Beachfront condos are everyone’s dream. People who own beachfront condos have vacation rental accommodations at their fingertips anytime they have a few days off. However, purchasing beachfront condos isn’t always a great decision. If you don’t get the use out of that you had planned, they might be more money than you’d hoped, with little benefit. If you’re considering purchasing a beachfront condo, standby for our list of things to thing about before even looking at beachfront condos for sale.
Six Mistakes People Make When Purchasing a Beachfront Condo
- Mistake:Purchasing vacation rentals as an investment.
Some people think of a vacation home as somewhat of a retirement investment. If they ever needed to get cash fast, they could sell their vacation home. However, a piece of real estate is not the kind of asset that turns into money you can use in a pinch. Depending on the market when you decide to sell, it might not be easy to move very quickly. In fact, the occasion that you’d need to sell a vacation home is likely when the economy has taken a hit and you are unable to generate any income from your investment (or you need cash due to job loss); it is very difficult to sell in this position and you’d likely have to take a loss in order to move it.
If you can afford to purchase a vacation rental for your person enjoyment, and if you can rent it out when you aren’t using it, then that’s icing on the cake, it’s a great option. If you’re purchasing your vacation rental as a nest egg for the future, you could make a lot more money, faster in another way.
- Mistake: Skipping over the HOA fine print.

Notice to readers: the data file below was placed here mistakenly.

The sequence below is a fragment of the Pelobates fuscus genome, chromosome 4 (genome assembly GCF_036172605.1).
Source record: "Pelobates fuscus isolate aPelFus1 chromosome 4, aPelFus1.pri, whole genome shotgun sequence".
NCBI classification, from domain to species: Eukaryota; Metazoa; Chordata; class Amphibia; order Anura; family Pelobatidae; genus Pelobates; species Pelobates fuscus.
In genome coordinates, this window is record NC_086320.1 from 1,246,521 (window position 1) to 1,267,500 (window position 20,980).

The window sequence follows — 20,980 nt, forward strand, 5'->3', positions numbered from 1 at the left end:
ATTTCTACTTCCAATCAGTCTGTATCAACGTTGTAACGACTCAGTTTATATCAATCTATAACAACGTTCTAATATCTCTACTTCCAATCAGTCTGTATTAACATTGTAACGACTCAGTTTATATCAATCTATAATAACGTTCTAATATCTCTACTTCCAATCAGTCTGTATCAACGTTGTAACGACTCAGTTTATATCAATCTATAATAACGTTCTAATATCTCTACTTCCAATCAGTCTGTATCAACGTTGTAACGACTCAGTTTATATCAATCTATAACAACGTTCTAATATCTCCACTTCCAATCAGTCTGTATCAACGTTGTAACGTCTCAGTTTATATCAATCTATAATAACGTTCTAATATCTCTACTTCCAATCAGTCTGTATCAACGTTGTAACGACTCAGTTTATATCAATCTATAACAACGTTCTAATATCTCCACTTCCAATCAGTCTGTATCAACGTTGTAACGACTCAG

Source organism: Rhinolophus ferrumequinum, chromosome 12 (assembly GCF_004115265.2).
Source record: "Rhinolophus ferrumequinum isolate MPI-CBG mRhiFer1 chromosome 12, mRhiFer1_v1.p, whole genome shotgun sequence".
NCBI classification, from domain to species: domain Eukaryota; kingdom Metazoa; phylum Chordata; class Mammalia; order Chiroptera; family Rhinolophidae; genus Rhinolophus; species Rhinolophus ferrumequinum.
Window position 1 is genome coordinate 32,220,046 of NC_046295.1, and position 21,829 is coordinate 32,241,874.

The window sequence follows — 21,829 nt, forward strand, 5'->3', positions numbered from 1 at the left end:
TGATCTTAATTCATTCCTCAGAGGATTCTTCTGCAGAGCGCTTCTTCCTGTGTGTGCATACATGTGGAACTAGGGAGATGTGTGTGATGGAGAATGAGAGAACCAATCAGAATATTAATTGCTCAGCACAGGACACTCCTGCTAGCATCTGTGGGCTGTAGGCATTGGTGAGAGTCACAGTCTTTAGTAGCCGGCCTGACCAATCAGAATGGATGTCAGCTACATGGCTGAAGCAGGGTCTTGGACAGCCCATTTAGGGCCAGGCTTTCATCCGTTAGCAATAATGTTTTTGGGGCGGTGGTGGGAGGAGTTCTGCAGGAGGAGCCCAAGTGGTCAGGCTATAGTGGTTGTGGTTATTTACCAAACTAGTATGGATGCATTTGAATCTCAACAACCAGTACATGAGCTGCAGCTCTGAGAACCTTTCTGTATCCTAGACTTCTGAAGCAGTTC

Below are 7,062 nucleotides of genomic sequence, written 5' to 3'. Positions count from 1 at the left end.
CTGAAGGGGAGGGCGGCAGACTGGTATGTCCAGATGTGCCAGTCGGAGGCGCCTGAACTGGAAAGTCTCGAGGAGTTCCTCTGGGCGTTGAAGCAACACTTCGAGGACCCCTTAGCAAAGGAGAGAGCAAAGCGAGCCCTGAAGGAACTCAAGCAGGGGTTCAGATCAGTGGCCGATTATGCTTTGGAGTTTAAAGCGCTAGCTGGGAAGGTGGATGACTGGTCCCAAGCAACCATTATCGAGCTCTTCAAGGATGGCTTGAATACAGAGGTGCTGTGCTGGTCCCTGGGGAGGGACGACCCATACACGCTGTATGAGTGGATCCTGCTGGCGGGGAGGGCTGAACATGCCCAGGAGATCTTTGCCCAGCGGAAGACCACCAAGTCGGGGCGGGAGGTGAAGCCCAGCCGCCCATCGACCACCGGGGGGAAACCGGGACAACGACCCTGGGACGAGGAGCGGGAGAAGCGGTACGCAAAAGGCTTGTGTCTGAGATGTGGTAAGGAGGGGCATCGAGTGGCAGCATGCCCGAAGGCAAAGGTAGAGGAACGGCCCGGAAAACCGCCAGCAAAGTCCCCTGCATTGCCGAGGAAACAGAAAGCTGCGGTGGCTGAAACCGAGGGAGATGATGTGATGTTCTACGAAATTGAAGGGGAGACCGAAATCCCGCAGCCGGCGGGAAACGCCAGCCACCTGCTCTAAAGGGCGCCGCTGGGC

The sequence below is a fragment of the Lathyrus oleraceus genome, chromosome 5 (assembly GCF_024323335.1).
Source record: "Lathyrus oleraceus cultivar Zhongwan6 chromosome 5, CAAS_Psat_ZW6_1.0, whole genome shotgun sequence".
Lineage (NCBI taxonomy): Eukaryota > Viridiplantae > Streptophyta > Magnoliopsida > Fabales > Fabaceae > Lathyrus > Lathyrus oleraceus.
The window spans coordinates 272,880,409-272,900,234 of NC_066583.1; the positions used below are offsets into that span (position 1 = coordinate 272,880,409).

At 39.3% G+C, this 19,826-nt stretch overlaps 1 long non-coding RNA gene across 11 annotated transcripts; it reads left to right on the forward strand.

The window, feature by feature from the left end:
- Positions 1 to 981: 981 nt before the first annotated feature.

One of the most common mistakes that vacation rental purchasers make is assuming they can rent out their condo when it isn’t being used, to cover the cost of the mortgage. However, many homeowner’s and condo associations do not allow homes to be used as short-term vacation rentals at all. This is what we call the “Up a creek without a paddle” scenario.
Other associations allow you to rent out your condo, but only if you use their program, which may put particular stipulations on the decor and amenities that you offer. That might significantly cramp your style and turn your vacation rental purchase into a grade-A bummer. Before purchasing a beachfront condo, make sure you read over the fine print for what you can and can’t do with your condo.
- Mistake: Not planning for additional costs.
The mortgage you’ll pay on you condo is only the beginning of the costs you’ll pay for it. You’re going to have utility bills (some of which will arise even when you aren’t there, using the utilities). You will likely have to pay monthly HOA or condo association fees. You’ll be subject to property taxes. You’re going to have to pay for homeowner’s insurance. It is important to use a security service to protect your home, especially because it may sit unoccupied for long periods of time (a factor that burglars target). You’ll have to fork over money for maintenance and upkeep of it. Some HOAs require you to use a specific professional landscaping service. All of these costs will add up. Even if you can swing the cost of the mortgage, you need to make sure that you can afford all of the other costs associated with owning a vacation rental.
- MISTAKE: Being unrealistic about the income you’ll get from it.
When you calculate the potential income that you’ll get from your vacation home, it is not as simple as calculating the rent you’re charging less cost of the mortgage and fees that we mentioned above. In order to catch the eye of tenants, you’ll have to advertise your vacation rental somewhere. You’re going to need to have your home cleaned between tenants, which will take another bite out of the rent you charge. If you use a property manager to manage the rental, it will take an additional percentage off the top. Before purchasing a vacation home as an income generating investment, it’s a good idea to go over your business plan with a financial advisor to ensure that you’ll be profitable.